Architects throw out the rule book to create a vision for the future that reflects the past

The Australian

21st September 2017.

When Fremantle’s Myer department store closed five years ago, ending four decades at the epicentre of the port town, the response was surprisingly raw. The towering concrete pile was a symbol of Fremantle’s viability, and the community reacted like a country town losing its only bank.

“People thought Fremantle was going to be OK, but there was a dawning sense of ‘we have to do something differently’ if we don’t want to see more decline,” says Brad Pettitt, Fremantle’s 45-yearold mayor. “It was a big wake up call.”

The council used the vacancy to assemble several central parcels of land into a critical mass ripe for redevelopment. The $270m Kings Square renewal project absorbs Fremantle’s circa 1833 town square into a new space containing an unconventional commercial retail, food and beverage precinct driven by funds manager Sirona Capital, as well as a new council administration building and public library designed by Kerry Hill Architects.

Billed as revitalising Fremantle from the inside out, it turned its first sod at the end of August after six years in the making.

“When Myer left it was clear the fundamentals weren’t right for retail and that’s at the heart of this project,” says Pettitt.

Architect Susanne Pini of HDR’s Sydney arm is overseeing the project’s commercial side. She says the development, daringly named FOMO — Fremantle On My Own — has taken a fresh approach to retail design, dispensing with shopfronts and restrictive, sanitised spaces.

“A great piece of work is traditionally about keeping everybody inside,” she says. “But in our minds, a great building is about a great precinct, because that’s how people want to experience places. So we really threw the rule book out.”

Research into understanding what makes Fremantle and its residents tick revealed that a traditional shopping centre offering would not work in the West Australian community.

Instead, HDR was tasked with creating a free-flowing, constantly evolving space that defined Fremantle’s restless spirit.

“It’s an unusual thing for an architect to receive as a brief. Building buildings is normally about permanence,” she says. “Architecture likes to control visual outcomes and put all these rules in place. We said the opposite: what we need to do is create an evocative container so people can express in it.”

Pini believes the approach is the way of the future for the commercial sector.

“It’s where we think retail is going. It’s that elusiveness of trying to catch something that always wants to be changing, but has been set in buildings and leases that can’t change,” she says.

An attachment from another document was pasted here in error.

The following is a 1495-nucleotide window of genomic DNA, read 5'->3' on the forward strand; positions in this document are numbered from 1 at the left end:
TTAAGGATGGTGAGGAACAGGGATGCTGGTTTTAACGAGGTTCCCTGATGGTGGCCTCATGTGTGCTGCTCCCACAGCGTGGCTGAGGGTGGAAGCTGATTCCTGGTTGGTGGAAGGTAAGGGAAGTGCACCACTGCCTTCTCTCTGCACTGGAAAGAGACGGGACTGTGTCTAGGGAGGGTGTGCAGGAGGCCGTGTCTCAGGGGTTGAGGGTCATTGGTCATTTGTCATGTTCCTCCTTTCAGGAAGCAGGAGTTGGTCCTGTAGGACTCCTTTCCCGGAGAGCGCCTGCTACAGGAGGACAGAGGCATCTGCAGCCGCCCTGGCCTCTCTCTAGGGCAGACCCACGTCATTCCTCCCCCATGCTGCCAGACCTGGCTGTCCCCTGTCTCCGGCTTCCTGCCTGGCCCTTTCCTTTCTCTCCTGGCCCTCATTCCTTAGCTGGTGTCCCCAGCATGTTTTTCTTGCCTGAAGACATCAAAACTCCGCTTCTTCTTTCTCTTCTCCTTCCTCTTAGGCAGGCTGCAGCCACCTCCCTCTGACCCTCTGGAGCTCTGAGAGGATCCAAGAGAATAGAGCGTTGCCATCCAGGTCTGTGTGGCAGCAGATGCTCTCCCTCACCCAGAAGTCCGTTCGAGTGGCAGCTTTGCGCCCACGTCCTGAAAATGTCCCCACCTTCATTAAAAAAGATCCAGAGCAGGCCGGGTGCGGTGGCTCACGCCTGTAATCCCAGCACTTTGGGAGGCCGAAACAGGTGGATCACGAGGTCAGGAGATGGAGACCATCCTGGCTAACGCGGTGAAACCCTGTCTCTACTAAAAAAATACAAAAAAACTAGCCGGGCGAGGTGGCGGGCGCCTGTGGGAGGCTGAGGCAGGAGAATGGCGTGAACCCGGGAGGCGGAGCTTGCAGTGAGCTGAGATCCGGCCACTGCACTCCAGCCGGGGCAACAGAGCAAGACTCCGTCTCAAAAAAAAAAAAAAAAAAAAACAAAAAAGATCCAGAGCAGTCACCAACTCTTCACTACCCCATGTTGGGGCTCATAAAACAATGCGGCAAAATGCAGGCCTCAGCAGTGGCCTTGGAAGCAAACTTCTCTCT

The firm’s interpretation sees a number of different zones bleeding into one another in an almost imperceptible way. The design includes a hawker-style market, laneways, craft-led maker spaces, an amphitheatre and a pocket park.

“This project doesn’t have clear sight lines. It has a state of being in perpetual movement,” says Pini. “It’s a boundless container that provides a framework for retail to meander around.”

Material use sticks to the unconventional theme. There will be perforated concrete, visible metal rods, glass bottles, circular tubes and galvanised pipes wrapped in the mesh used to surround tennis courts. “There’s no pristine glass, no aluminium sections,” says Pini. “It won’t feel like it’s just opened today. We’ve chosen seasoned, rough and worn materials that have the hand of the maker within them.”

In another quirk, the letters of the building’s pop culture name, FOMO, will be part of the architecture. “The FOMO letters are super scaled,” says Pini. “When you walk past, you can’t easily read the letters together, they’re more abstract forms that the retail fits within. You can sit on parts of it. It’s our nod to contemporary Freo.”

The iconic Myer building will not be bulldozed. Instead, it will be visible throughout the multi-precinct design, in keeping with Fremantle’s historic, weathered and textured DNA. Pini says colourful, moving, audible chandeliers will draw the eye to its concrete shell. “We’ve formed laneways where you can look up to the existing structure,” she says. “We’ve tried to strip it back to show the history of the building.”

Mayor Pettitt, who was Dean of the School of Sustainability at Murdoch University and is on WA’s Heritage Council, is pleased the Myer building will stay. “I’m a big fan of adaptive re-use,” he says. “Great cities are cities that keep remnants of their past.”

Yet he’s looking forward to demolition getting under way in the construction site where FOMO should stand by the end of 2019, as he navigates the city’s feelings of excitement and anxiety.

“There’s a bit of nervousness around next two years, how we get through it as a city,” he says. “It’s been a long journey. We can’t wait to see the cranes in the sky.”